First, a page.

If one had never read Roman history, The Martian General’s Daughter could be a thrilling book. Told through the eyes of Justa Black, the illegitimate daughter of Peter Black, a general in the future Transpolar Empire, the reader is treated to a first hand account of madness, plagues and imperial decline. The situation is disastrous on Mars, troublesome along the Manchurian border, bad everywhere else and downright catastrophic in the Imperial capital, Mexico City.
In the year 2293 the Transpolar Empire, which used to stretch from Panama to the Gobi desert is in serious decline. Technology is falling apart almost as quickly as the public’s morale. An emperor has just been murdered and General Black must seize the Imperial throne or be killed. The story of how thing got to this point and what happens next is the story told in this book which is set in the years 2278-2323. It’s a pretty wild story.
It’s also a story that’s 18 centuries old, for almost the entire plot is a retelling of the disastrous reign of the Roman Emperor Commodus who reigned from 180-192. The historian Will Durant once observed that good people make for bad history. Commodus made some really great history. Indeed, his reign is so memorably disastrous that most historians date the decline of the Roman Empire to the day he took the throne.
This all makes for good drama and Hollywood has attempted to capture the story of Commodus twice in The Fall of the Roman Empire and more recently in Gladiator. Both movies were hampered by the fact that most of the events of Commodus’ reign would be illegal to show even on an x-rated screen. Bob Guccione of Penthouse tried to depict the reign of the equally mad Emperor, Caligula but even that movie was tame compared to the account of Suetonius. Roman history is pretty raunchy, if epic stuff.
It’s a perfectly valid thing for an artist to use Roman themes. The issues that the Romans faced are eternal and there is a wealth of inspiration to draw from. The Roman story will always be relevant, simply because as the historian Barbara Tuchman observed, “History never repeats itself but people always do.” For the West, the empire will always be Roman. This is reflected in works as varied as Star Wars to the Foundation trilogy. In the hands of a skillful writer, the Roman stories can be as fresh and exciting as they were in centuries past.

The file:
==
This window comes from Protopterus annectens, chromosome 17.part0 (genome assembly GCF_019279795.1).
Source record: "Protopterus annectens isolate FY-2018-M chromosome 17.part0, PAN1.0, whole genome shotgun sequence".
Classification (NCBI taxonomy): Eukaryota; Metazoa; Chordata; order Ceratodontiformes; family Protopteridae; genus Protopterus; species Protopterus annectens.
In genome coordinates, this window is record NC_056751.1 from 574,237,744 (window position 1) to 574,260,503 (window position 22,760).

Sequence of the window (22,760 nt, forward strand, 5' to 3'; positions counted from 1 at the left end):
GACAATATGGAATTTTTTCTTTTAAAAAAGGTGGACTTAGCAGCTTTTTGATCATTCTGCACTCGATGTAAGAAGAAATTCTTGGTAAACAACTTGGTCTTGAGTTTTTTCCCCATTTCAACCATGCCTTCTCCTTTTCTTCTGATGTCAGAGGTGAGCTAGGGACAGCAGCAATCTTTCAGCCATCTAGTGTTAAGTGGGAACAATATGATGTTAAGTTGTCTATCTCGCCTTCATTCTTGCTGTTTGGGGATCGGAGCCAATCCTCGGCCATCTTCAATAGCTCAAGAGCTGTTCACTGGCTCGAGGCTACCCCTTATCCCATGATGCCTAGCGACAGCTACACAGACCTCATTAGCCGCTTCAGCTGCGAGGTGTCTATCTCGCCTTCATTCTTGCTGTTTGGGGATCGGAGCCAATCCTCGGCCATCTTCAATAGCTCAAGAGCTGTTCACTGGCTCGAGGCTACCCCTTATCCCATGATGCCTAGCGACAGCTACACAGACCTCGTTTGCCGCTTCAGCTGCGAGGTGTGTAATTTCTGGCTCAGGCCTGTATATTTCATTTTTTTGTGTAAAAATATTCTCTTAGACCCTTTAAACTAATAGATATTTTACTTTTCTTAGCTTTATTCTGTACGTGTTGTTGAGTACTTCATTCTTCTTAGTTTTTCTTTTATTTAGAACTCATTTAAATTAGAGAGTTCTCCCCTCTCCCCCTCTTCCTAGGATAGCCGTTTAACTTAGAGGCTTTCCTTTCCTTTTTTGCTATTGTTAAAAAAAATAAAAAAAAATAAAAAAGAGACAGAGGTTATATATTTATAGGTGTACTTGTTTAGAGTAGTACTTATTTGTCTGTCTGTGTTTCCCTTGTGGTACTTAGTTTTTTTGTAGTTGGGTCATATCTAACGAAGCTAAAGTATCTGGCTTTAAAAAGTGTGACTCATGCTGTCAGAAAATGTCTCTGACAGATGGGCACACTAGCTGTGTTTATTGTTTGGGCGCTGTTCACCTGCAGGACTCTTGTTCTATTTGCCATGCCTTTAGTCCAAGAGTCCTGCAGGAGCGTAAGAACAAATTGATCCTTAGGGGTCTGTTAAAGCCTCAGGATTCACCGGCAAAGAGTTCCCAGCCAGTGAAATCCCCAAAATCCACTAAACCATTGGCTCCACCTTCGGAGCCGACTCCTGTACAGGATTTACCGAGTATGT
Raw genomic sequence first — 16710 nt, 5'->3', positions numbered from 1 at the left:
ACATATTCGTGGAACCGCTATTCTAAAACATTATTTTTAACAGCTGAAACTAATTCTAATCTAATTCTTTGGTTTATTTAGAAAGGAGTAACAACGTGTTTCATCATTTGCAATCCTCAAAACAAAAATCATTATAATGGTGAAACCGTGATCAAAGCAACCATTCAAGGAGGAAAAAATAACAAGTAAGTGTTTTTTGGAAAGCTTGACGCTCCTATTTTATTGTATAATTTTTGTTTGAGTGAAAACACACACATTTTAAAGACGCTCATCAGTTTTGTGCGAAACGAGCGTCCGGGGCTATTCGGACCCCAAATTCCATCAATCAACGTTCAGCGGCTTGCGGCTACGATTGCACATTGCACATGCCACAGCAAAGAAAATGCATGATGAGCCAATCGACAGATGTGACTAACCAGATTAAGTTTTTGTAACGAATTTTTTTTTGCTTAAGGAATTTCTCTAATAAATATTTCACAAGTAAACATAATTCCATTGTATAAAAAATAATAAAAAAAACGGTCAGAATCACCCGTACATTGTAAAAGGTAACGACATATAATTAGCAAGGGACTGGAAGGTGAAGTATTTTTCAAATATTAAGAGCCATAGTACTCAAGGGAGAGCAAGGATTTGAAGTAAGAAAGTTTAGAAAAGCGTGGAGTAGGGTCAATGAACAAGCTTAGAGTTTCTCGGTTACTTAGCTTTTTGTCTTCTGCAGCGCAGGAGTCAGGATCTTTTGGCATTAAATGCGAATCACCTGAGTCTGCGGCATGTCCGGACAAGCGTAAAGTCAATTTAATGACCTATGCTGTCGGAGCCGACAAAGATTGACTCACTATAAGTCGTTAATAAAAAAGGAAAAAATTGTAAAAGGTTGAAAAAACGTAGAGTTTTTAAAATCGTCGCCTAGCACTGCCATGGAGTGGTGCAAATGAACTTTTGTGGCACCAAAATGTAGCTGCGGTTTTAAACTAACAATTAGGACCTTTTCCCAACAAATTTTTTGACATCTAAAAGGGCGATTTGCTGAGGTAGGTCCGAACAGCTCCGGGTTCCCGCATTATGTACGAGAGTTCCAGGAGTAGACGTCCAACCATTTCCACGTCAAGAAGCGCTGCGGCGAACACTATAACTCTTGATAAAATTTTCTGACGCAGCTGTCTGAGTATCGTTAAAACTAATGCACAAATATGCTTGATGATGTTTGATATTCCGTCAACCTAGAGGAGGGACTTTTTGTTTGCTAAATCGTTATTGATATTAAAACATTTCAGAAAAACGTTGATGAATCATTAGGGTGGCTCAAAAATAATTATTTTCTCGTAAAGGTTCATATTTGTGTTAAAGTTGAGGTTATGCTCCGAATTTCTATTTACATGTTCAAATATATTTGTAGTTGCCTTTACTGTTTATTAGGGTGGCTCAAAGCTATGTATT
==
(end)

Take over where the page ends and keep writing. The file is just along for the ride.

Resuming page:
Unfortunately, Theodore Judson uses neither skill nor inventiveness in this lazily written book. The Martian General’s Daughter reads as if Judson had scanned part of the Augustan Histories into his computer and then started cutting and pasting. The story of the Emperor Commodus is well worth reading but one is far better off hearing it from Herodian than Judson.
This laziness makes this book a bit of a chore to read. Anyone who is familiar with Roman history will be reading most of the book knowing exactly what will happen next. What’s even sadder is that the same names pop up as in the actual histories! The only surprise was the fate of Justa Black, which was as un-Roman as one can get.
If you want to read a great book about Rome I recommend I Claudius by Robert Graves. If you want to read great Roman themed science fiction, then the Dominic Flandry series by Poul Anderson is great. Just don’t read The Martian General’s Daughter by Judson.
It’s not as if Judson didn’t have a great idea. Combining science fiction with the reign of Commodus should make for some good reading. Throw in a dash of Ammianus Marcellinus and he should be cooking up some really wild stuff. But it just falls flat, lacking even an obligatory orgy scene to liven things up. Wasted opportunities abound throughout the book.
One of the things that kept me reading was curiosity. How did the Transpolar Empire come into being? How did Americans and Europeans become as debased as second century Romans? How did democracy end? Why aren’t the Chinese running things? A few pages here and there of some explanation could have made this a riveting tale and a triumph of the imagination. Instead we get a story that Judson seemed to have given up on long before his unfortunate readers came on the scene.
"Ballard's foresight likely came from his rumination on the fate of the planet, not environmental study.READ the article